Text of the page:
Tomatoes are an amazing fruit and the tomato plant is a wonderful act of nature. I’ve previously stated how easy it is to grow tomatoes; however, awhile back, a cousin of mine had a “bone to pick with me” when she read an article of mine referring to growing tomatoes as “easy.” She said that she finds them rather difficult to grow and is yet to grow any successfully!
On reflection, I have heard people complain about how finicky growing tomatoes can be at times and I’ve even heard expert celebrity gardeners say not to bother trying to grow the larger varieties here (in the subtropics) because it’s a waste of time – that’s simply NOT true.
Large variety tomatoes can be grown in most places around the world, at the right time of year
I’m saying, don’t be too quick to write tomatoes off just because your first try was a disaster since there are likely perfectly good reasons to why your crop failed and these reasons are easy to rectify. One way to improve tomato growing success is to grow them on a nice strong trellis and I’ll elaborate on trellis building extensively throughout this article (and with a video).
Nah, I’m not spruiking and acting like my tomato plants are always 100% perfect – because they’re not. But, I still believe growing tomatoes is easy; although, I think my cousin raised a good point about how some people do find tomato growing frustrating and I would like clarify (highlight) a few points of my own about how to successfully grow tomatoes to hopefully clear that frustration, pass on my tips, and ensure others actually do find growing them as easy as I do.
Some key tomato growing tips
Rich, fertile soil
Firstly, tomatoes do best in a rich, manure infused, and well-draining soil. Tomatoes will, however, grow in just about anything and if you have grown as many tomato plants as I, you tend to find them popping up everywhere in the garden in the most unlikely spots and thinking “how does this thing survive.”
Nevertheless, get some horse and chicken manure (fresh if possible) and either dig it into the soil and leave rest for several months where the tomatoes are to be planted or let it sit and rot in a pile for a few months and then add it to the soil. Ensure any manure is dug and mixed into the soil completely otherwise straight manure will burn tomato stems and be too heavy for the root system.
Another important additive to the soil on planting or just prior, is to spread several handfuls ofgarden lime and lightly dig and water it into the soil. The calcium in the lime helps to keep the tomato plant healthy and also helps to prevent blossom end rot (a disease causing rotting of the fruit on the bottom of the tomato).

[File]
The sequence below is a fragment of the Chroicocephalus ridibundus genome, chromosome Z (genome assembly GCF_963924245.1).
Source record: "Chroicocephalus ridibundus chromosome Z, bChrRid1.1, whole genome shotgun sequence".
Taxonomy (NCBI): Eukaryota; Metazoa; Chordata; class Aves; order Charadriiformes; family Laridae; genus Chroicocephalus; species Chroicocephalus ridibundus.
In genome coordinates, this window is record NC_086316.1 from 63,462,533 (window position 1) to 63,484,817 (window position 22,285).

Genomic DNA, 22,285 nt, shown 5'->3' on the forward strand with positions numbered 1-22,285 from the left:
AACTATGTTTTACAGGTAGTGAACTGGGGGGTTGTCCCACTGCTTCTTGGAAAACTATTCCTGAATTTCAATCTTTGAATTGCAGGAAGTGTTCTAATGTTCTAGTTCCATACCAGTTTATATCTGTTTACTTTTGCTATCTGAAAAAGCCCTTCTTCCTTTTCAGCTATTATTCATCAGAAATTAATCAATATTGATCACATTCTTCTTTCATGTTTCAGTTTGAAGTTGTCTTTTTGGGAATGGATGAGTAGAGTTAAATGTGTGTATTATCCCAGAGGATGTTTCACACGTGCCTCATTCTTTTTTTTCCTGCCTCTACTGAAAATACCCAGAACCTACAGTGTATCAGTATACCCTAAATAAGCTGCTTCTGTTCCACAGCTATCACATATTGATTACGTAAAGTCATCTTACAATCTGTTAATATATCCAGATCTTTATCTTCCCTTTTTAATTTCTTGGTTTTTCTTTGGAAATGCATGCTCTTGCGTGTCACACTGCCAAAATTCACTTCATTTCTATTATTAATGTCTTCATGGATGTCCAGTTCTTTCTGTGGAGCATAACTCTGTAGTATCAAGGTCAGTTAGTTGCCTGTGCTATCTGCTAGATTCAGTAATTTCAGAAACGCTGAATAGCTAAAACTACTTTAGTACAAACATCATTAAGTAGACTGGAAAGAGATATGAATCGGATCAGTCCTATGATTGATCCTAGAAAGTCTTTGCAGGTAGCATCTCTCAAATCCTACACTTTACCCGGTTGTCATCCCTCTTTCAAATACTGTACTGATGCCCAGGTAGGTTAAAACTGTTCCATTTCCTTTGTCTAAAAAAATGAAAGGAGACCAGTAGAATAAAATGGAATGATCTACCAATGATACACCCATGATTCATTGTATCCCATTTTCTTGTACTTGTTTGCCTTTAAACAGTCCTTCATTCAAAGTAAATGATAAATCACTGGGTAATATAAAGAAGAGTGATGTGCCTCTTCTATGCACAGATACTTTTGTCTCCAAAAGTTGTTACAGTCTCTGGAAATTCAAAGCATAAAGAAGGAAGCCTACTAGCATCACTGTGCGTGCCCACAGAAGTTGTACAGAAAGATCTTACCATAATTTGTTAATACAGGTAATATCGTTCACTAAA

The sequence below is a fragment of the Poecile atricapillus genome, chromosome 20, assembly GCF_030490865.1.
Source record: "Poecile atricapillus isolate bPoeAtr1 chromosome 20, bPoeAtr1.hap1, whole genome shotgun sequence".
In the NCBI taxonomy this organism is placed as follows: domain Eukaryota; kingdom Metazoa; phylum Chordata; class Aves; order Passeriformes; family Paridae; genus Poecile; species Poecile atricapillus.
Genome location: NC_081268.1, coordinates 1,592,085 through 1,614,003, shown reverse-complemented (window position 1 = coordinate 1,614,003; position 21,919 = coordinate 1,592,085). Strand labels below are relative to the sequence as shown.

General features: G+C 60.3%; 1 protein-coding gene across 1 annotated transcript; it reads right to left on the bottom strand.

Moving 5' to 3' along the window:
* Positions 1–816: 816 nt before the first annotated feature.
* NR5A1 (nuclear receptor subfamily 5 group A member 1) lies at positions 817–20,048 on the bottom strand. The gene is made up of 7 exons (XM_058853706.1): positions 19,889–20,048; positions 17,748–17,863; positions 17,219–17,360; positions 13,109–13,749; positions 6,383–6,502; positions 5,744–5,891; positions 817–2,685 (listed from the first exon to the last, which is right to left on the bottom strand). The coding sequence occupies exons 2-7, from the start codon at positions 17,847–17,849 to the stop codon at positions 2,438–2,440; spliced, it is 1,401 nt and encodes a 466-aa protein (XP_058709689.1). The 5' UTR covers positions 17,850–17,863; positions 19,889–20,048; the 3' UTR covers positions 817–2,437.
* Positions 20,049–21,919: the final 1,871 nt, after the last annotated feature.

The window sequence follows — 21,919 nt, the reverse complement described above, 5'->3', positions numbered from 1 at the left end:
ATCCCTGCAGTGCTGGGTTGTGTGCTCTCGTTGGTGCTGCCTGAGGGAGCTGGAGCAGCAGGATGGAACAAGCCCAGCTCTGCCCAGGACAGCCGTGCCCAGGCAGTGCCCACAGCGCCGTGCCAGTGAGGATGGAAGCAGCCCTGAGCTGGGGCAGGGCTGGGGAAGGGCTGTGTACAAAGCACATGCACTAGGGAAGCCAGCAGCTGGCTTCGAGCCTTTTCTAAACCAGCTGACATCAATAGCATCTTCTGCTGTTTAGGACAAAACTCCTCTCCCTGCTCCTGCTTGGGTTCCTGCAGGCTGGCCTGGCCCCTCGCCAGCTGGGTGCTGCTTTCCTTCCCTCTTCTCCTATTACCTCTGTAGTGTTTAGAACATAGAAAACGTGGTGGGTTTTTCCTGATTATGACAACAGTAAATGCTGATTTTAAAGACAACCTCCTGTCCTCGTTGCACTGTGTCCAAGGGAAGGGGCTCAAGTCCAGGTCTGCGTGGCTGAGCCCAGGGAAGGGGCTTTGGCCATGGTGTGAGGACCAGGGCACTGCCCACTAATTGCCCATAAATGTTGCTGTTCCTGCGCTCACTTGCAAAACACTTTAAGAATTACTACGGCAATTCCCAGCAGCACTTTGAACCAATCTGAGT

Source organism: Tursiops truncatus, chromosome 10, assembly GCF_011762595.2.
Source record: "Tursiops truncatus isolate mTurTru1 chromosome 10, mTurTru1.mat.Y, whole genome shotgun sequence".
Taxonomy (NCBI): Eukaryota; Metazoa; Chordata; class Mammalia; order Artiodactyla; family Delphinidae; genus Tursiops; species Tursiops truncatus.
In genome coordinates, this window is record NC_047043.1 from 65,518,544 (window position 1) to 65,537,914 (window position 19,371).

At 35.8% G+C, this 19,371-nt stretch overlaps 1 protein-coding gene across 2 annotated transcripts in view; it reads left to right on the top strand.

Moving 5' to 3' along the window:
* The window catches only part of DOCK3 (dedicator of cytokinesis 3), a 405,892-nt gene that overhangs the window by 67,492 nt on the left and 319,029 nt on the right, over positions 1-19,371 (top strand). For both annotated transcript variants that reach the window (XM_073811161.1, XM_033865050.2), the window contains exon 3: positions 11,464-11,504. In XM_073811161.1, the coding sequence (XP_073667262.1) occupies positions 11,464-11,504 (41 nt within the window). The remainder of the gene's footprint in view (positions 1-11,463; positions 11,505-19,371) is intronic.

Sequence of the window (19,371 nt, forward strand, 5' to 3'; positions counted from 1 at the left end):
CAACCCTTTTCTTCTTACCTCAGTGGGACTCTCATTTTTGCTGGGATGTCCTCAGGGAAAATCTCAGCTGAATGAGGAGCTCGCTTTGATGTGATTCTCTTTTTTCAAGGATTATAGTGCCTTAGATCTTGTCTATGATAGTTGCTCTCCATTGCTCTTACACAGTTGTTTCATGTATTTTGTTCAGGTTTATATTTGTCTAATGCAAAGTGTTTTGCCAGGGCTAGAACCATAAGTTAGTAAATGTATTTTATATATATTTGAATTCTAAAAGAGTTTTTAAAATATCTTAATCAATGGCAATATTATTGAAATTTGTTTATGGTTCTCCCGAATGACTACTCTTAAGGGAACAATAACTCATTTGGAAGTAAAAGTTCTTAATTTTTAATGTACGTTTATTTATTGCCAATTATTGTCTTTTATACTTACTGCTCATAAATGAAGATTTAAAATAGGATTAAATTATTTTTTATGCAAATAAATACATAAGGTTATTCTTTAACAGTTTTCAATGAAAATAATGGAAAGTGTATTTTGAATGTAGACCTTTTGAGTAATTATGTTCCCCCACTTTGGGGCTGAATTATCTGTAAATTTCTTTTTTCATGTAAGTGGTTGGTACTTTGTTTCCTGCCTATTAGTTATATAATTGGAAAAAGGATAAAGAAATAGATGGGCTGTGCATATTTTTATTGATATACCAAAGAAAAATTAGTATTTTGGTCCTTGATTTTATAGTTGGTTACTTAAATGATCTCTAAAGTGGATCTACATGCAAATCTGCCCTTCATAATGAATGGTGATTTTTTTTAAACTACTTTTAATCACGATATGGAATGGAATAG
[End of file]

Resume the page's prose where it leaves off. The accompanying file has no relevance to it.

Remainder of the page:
Rotate your tomato plants
Secondly, tomato plants should be rotated each season to grow in a new spot thus limiting the chances of a build-up of soil borne pest and diseases. The baddies will hang around waiting for another tomato plant to naturally germinate or to be planted in the exact same spot; therefore, deny them and starve the pests and diseases by ensuring your tomatoes are planted in a different location each year.
Give a patch of dirt a rest from tomato plants for at least one season (even two) before using that spot for tomatoes again. Remember not to plant tomato related plants in the area during the rest period like: potatoes, capsicum, egg plants (aubergine).
Right time of year
Finally, tomatoes need to be grown at the right time of year – this is crucial! If tomatoes (particularly the larger varieties) are grown outside of their optimal seasonal climatic conditions, you will have no hope in growing them. As a guide, tomatoes flourish at a temperature range of 15 – 30 C0 and anything outside of those temperatures will make your plants work harder to survive. Therefore, thinking about what time of year your location consistently has the closest to the optimal temperature range should dictate when you should be growing your tomatoes.
Simply because, if the soil is too cold the plants will not be able to access enough nutrients to grow well as the root system becomes paralysed; plus, tomato plants are susceptible to frost burn. Also, if the weather is consistently too humid and hot the plants will quickly succumb to tropical diseases including root rot, leaf spot, and viruses.
A few examples of good timing are: in cool climates tomato seedlings should be planted out in spring after the last frosts, and in subtropical climates tomatoes (although they can grow all year) are best started in the last month of winter to hopefully mature mid-spring and finish most cropping by the time the rains hit in summer and the temperature heats up consistently in the mid-thirties.
Right variety to grow
Not all tomatoes are the same to grow. In fact, there are definitely tomato plants which are easier to grow than others. As a general rule, cherry type tomatoes are hardier and grow better than the bigger varieties. I often grow cherry tomatoes for two main reasons, as a back-up in case my larger varieties have a poor season and because they taste great!
Within these two types of tomatoes, there are countless varieties and all have different tolerances/susceptibility of certain fungi and diseases. Therefore, researching and choosing varieties which are known to have good disease resistance is important if your location or climate makes it challenging to grow tomatoes.